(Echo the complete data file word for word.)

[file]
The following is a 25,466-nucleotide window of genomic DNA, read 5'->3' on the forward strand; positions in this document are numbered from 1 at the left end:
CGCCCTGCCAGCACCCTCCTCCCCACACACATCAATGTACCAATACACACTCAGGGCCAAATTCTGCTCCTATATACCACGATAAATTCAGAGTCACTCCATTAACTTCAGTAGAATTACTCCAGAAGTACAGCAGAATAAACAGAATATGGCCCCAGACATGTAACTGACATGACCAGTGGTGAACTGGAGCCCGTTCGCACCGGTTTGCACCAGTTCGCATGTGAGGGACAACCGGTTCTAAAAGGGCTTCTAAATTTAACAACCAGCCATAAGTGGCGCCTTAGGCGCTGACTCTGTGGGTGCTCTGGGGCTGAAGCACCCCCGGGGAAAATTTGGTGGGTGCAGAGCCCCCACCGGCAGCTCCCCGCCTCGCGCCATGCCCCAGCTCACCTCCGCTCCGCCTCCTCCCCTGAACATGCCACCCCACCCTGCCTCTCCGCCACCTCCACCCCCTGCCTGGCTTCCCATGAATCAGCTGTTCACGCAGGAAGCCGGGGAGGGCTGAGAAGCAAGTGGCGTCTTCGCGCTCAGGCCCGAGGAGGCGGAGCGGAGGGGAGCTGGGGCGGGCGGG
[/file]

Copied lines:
The following is a 25,466-nucleotide window of genomic DNA, read 5'->3' on the forward strand; positions in this document are numbered from 1 at the left end:
CGCCCTGCCAGCACCCTCCTCCCCACACACATCAATGTACCAATACACACTCAGGGCCAAATTCTGCTCCTATATACCACGATAAATTCAGAGTCACTCCATTAACTTCAGTAGAATTACTCCAGAAGTACAGCAGAATAAACAGAATATGGCCCCAGACATGTAACTGACATGACCAGTGGTGAACTGGAGCCCGTTCGCACCGGTTTGCACCAGTTCGCATGTGAGGGACAACCGGTTCTAAAAGGGCTTCTAAATTTAACAACCAGCCATAAGTGGCGCCTTAGGCGCTGACTCTGTGGGTGCTCTGGGGCTGAAGCACCCCCGGGGAAAATTTGGTGGGTGCAGAGCCCCCACCGGCAGCTCCCCGCCTCGCGCCATGCCCCAGCTCACCTCCGCTCCGCCTCCTCCCCTGAACATGCCACCCCACCCTGCCTCTCCGCCACCTCCACCCCCTGCCTGGCTTCCCATGAATCAGCTGTTCACGCAGGAAGCCGGGGAGGGCTGAGAAGCAAGTGGCGTCTTCGCGCTCAGGCCCGAGGAGGCGGAGCGGAGGGGAGCTGGGGCGGGCGGG